KANSAS CITY, Mo. — Marty Schottenheimer, former coach and member of the Kansas City Chiefs Hall of Fame, has died at age 77. Schottenheimer moved to a hospice facility near his home in Charlotte, North Carolina on January 30, he was diagnosed with Alzheimer’s in 2011.
“As a family we are surrounding him with love,” his wife Pat Schottenheimer stated when his move to hospice was announced, “and are soaking up the prayers and support from all those he impacted through his incredible life. In the way he taught us all, we are putting one foot in front of the other… one play at a time.”
The death was first reported on Twitter.
Schottenheimer was the mastermind behind the great Chiefs teams of the 1990s, posting a 101-58-1 record in 10 seasons leading Kansas City. He went to the playoffs seven times with the Chiefs, including a run of six consecutive appearances between 1990-1995.
He got as far as the AFC Championship Game in 1993, ultimately losing to the Buffalo Bills after knocking off the Pittsburgh Steelers and Houston Oilers. He had six seasons of double-digit victories, including two seasons where the Chiefs won 13 games, 1995 and 1997.
In addition to coaching the Chiefs, Schottenheimer was a head coach for the Cleveland Browns, then spent time with the Washington Football Team and San Diego Chargers after he left Kansas City. He was 200-126-1 in 21 seasons as a head coach, with a 5-13 record in the playoffs.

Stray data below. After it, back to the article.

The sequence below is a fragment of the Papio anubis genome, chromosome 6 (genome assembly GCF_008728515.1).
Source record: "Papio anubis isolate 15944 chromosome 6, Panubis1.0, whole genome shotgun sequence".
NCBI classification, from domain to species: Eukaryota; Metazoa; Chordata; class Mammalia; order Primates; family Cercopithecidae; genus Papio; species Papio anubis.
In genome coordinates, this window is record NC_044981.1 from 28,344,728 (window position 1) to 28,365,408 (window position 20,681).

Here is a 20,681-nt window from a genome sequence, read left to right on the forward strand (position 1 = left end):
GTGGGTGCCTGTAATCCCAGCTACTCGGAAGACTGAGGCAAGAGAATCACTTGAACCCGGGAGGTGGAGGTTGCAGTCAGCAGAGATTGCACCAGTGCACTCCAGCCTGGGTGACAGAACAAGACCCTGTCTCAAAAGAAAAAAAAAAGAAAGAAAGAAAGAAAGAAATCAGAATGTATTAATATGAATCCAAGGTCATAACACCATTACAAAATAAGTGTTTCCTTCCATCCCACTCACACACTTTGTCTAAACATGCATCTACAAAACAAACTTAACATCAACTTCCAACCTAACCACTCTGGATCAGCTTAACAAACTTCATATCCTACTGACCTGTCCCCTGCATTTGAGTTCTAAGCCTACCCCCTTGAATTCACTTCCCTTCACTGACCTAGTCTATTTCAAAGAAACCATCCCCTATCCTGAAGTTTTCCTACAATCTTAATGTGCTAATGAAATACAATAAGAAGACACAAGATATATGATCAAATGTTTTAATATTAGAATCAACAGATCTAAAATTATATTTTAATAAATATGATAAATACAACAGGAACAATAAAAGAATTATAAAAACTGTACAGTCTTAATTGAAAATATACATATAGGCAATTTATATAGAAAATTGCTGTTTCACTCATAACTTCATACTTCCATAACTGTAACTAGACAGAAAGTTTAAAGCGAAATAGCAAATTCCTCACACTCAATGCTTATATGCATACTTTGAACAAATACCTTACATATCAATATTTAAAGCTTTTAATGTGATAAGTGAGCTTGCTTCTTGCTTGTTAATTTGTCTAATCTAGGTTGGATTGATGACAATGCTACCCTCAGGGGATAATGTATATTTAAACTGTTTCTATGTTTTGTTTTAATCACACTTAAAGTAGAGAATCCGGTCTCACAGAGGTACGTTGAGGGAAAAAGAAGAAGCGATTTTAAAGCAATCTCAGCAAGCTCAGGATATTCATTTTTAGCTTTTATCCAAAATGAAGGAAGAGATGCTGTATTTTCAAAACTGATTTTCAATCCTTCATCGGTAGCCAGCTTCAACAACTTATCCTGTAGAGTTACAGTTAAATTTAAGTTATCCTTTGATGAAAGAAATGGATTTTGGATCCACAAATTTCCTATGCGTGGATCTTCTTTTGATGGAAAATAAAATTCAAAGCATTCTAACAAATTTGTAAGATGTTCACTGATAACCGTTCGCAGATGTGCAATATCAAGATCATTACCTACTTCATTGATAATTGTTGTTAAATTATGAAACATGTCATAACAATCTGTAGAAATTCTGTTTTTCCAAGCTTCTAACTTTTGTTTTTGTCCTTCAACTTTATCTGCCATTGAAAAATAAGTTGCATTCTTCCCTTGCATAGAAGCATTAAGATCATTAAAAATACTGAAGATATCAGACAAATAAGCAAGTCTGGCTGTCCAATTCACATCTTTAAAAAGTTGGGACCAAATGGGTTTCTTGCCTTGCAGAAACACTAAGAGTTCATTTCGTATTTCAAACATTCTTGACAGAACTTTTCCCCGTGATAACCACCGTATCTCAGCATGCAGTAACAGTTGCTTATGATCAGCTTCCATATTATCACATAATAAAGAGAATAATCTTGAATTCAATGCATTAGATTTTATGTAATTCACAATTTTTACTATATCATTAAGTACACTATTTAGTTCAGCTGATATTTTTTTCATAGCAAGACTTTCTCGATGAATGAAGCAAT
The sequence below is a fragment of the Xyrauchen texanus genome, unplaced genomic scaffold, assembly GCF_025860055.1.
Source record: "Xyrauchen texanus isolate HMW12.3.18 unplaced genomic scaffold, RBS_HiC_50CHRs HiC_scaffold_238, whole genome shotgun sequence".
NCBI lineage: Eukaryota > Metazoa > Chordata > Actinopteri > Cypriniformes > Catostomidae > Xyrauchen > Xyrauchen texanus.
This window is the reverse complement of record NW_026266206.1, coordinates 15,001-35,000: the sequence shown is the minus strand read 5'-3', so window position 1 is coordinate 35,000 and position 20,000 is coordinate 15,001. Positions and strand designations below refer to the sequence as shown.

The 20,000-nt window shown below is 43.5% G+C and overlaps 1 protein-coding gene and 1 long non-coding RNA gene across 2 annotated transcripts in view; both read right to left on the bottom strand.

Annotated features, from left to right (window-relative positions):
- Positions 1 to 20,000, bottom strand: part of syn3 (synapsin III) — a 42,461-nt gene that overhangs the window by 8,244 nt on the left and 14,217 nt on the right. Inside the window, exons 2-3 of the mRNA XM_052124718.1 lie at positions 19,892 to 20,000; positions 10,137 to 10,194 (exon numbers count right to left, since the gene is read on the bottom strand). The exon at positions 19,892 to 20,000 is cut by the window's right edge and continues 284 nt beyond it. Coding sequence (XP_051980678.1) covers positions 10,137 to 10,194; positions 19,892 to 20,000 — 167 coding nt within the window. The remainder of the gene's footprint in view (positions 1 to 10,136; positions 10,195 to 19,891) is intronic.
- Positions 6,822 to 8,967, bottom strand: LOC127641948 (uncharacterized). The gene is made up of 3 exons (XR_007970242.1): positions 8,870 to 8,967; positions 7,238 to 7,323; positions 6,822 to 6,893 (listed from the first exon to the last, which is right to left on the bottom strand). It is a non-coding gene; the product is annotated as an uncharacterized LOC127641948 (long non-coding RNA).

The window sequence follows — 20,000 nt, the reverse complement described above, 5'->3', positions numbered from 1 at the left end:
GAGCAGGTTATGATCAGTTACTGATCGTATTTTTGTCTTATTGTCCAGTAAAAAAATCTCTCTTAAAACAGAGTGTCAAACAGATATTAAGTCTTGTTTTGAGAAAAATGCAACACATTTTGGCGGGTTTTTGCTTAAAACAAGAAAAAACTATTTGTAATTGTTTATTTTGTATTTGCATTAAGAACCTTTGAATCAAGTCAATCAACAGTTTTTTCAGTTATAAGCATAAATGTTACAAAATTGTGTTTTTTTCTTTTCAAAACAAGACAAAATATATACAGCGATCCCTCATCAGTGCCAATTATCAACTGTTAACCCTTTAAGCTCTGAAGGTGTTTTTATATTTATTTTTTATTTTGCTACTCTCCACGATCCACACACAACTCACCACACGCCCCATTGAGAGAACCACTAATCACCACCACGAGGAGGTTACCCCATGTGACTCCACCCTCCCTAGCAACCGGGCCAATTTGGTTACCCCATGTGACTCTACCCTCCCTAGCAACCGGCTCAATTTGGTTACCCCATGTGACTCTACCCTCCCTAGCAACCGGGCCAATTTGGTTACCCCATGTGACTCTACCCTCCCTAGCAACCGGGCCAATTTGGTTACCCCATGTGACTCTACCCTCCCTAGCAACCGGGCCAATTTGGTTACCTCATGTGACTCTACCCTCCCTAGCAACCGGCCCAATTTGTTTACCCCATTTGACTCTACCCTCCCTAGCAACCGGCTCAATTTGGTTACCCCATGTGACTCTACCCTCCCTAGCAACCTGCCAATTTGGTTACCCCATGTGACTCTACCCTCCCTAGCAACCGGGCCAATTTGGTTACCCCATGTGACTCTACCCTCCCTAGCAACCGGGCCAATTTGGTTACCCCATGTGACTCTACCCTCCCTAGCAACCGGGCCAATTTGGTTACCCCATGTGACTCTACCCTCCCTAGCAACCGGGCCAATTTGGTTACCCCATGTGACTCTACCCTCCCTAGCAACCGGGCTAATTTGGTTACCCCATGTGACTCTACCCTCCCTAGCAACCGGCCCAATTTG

He’s one of only five coaches to lead three different franchises to the playoffs. That list includes Chuck Knox, Bill Parcells, Dan Reeves and Dick Vermeil.
Schottenheimer played professionally before breaking into coaching. Drafted to both the NFL and AFL as a linebacker, Schottenheimer opted to play in the AFL for the Buffalo Bills and won an AFL Championship with the team in 1965.
While diagnosed with Alzheimer’s in 2011, his condition wasn’t publicly revealed until 2016. He spoke to an ESPN reporter about what was life was like at the time.
“I’m sitting here looking at a lake and it’s a spectacular setting. Pat and I, the Lord’s blessed us. I mean, there’s no other way I can identify it,” Schottenheimer told Tony Grossi at his home in Lake Norman, North Carolina.
Chiefs Chairman and CEO Clark Hunt released in part this statement on Schottenheimer’s death:
Our family and the entire Chiefs Kingdom mourn the loss of Marty Schottenheimer, and our prayers and heartfelt condolences are with his wonderful wife Pat and the entire Schottenheimer family today. Marty will rightfully be remembered as one of the greatest coaches in NFL history, but his legacy extends far beyond his winning percentage. He was a passionate leader who cared deeply for his players and coaches, and his influence on the game can still be seen today on a number of coaching staffs around the league.Chiefs Chairman and CEO Clark Hunt